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Comparison of Numerical Methods for the Analysis of Plasmonic Structures

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Numerical simulations of plasmonic structures are very demanding and expensive in terms of memory and CPU time, making the selection of a suitable numerical method for the field computation important. To examine this problem, we applied several numerical methods to a group of 2D plasmonic nanowire problems. In particular, we examine the Finite Element Method (FEM) and the Finite Difference Time-Domain (FDTD) method from the family of domain-discretization methods. We also look at the Multiple Multipole Program (MMP), the Method of Auxiliary Sources (MAS), and the Mesh-less Boundary Integral Equation (BIE) method from the family of boundary-discretization methods. We quantitatively compare several results generated from each method to make some conclusions about their applicability and accuracy for plasmonic simulations. Domain-discretization methods (FEM and FDTD) can reach a high level of accuracy only with a high discretization. This is affordable on modern computer hardware in 2D. Recommendations for improving this are provided. The boundary-discretization techniques have a clear advantage in terms of speed, matrix size, and accuracy in 2D. This advantage may disappear in the full 3D analysis of geometrically complicated structures. This happens because matrices become denser or more ill-conditioned. Therefore the most efficient method depends on the problem dimension and complexity.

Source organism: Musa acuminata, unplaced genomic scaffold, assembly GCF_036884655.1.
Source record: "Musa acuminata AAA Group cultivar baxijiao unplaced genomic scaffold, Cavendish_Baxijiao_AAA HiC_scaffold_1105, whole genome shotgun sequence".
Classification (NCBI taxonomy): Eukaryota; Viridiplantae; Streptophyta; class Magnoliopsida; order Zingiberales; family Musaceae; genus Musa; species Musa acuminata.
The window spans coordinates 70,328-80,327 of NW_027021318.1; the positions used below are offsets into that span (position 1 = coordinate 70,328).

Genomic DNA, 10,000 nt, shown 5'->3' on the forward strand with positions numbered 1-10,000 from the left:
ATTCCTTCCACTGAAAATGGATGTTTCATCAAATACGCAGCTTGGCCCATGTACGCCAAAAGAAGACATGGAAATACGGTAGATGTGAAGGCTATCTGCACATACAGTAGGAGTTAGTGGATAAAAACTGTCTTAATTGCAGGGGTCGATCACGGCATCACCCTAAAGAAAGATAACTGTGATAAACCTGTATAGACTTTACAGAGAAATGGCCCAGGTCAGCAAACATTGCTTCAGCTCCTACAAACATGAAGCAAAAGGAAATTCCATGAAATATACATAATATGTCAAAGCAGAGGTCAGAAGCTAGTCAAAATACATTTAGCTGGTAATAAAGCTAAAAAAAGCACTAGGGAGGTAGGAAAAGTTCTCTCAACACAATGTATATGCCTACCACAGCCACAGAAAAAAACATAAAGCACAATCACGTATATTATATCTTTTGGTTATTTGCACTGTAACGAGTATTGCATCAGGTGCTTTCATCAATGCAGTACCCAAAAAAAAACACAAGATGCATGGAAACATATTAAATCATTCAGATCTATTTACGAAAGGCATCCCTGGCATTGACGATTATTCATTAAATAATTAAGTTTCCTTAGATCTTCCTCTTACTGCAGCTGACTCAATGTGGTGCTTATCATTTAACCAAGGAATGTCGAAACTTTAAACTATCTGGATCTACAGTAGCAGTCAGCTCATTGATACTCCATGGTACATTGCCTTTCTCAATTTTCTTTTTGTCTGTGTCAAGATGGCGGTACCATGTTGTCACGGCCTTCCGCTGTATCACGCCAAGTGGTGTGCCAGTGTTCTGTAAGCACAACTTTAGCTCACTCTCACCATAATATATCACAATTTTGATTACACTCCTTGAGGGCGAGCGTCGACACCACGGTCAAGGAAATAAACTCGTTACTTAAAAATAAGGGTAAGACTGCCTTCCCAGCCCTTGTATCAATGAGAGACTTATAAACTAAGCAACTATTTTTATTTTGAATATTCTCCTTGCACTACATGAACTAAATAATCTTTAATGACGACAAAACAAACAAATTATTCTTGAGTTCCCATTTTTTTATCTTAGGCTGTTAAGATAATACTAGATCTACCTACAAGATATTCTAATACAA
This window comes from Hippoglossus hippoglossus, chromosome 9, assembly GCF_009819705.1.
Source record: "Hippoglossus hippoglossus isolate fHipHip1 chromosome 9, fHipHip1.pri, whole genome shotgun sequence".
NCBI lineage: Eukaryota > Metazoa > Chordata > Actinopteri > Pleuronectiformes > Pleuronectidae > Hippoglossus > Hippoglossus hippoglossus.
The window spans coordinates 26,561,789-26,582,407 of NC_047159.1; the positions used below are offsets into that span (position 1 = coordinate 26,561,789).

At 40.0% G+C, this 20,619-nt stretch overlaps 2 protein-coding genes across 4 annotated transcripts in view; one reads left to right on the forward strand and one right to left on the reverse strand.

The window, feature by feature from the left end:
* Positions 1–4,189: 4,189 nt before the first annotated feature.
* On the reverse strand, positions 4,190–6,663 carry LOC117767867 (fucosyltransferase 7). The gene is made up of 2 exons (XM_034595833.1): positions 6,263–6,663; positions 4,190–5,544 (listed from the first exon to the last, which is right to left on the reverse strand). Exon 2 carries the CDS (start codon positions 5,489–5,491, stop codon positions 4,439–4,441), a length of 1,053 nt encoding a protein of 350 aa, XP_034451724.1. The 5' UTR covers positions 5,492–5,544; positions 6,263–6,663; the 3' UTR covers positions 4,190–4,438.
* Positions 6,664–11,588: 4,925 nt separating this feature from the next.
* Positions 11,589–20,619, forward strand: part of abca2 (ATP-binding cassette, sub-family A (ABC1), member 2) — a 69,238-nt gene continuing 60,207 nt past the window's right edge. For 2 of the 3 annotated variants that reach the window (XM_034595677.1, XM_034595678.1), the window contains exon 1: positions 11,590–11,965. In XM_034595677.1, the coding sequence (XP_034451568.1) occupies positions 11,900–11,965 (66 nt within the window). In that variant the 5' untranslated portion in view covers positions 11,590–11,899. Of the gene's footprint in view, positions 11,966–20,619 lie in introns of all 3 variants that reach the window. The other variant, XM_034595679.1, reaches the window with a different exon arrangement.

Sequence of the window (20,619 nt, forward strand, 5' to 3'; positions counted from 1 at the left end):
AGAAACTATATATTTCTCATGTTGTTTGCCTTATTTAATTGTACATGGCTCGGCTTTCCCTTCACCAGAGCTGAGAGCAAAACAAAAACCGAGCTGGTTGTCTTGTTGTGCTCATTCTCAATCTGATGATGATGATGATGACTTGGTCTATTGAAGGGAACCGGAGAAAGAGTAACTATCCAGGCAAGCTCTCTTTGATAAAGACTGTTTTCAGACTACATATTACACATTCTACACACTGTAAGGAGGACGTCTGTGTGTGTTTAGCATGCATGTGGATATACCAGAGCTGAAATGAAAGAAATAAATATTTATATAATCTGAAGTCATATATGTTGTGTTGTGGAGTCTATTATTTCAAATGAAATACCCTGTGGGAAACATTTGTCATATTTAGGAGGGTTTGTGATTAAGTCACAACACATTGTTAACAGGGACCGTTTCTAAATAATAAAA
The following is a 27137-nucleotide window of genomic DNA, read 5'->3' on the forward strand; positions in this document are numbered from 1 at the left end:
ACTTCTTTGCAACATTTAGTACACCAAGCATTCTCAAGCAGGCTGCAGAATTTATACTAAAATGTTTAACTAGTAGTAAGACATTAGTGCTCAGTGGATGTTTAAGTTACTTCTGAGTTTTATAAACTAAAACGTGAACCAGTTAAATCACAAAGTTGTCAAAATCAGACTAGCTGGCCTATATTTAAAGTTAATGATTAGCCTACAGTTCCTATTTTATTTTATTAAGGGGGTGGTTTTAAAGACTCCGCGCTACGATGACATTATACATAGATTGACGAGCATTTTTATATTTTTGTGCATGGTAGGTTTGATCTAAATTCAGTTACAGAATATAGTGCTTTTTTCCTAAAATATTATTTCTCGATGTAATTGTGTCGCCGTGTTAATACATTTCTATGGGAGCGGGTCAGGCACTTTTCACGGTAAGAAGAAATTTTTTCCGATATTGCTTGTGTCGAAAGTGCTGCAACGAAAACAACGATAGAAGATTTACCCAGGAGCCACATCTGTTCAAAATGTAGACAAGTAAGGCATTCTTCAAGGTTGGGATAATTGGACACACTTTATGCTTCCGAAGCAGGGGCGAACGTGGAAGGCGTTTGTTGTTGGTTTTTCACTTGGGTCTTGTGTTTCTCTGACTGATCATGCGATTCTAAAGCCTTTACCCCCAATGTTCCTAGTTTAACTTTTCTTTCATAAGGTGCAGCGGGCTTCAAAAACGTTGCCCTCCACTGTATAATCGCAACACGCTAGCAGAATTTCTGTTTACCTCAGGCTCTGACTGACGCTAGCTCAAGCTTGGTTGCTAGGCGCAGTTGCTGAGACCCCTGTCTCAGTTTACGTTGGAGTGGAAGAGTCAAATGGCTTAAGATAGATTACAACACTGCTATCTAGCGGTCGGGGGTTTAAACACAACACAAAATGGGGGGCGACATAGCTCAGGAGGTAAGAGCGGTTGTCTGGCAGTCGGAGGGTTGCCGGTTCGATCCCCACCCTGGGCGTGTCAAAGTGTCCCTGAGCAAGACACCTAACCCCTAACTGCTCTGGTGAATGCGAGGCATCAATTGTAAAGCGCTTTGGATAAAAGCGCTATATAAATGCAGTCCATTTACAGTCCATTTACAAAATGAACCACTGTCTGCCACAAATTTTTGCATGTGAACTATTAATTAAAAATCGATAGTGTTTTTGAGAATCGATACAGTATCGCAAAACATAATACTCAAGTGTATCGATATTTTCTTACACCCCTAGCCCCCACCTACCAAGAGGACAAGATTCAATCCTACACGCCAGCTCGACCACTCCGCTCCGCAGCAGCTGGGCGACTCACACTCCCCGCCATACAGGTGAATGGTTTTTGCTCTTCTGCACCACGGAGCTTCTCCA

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Keywords: BOUNDARY INTEGRAL EQUATIONS; FINITE DIFFERENCE TIME-DOMAIN; FINITE ELEMENT METHOD; METHOD OF AUXILIARY SOURCES; MULTIPLE MULTIPOLE PROGRAM; SURFACE PLASMON RESONANCE

Document Type: Research Article

Publication date: March 1, 2009

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  • Journal of Computational and Theoretical Nanoscience is an international peer-reviewed journal with a wide-ranging coverage, consolidates research activities in all aspects of computational and theoretical nanoscience into a single reference source. This journal offers scientists and engineers peer-reviewed research papers in all aspects of computational and theoretical nanoscience and nanotechnology in chemistry, physics, materials science, engineering and biology to publish original full papers and timely state-of-the-art reviews and short communications encompassing the fundamental and applied research.
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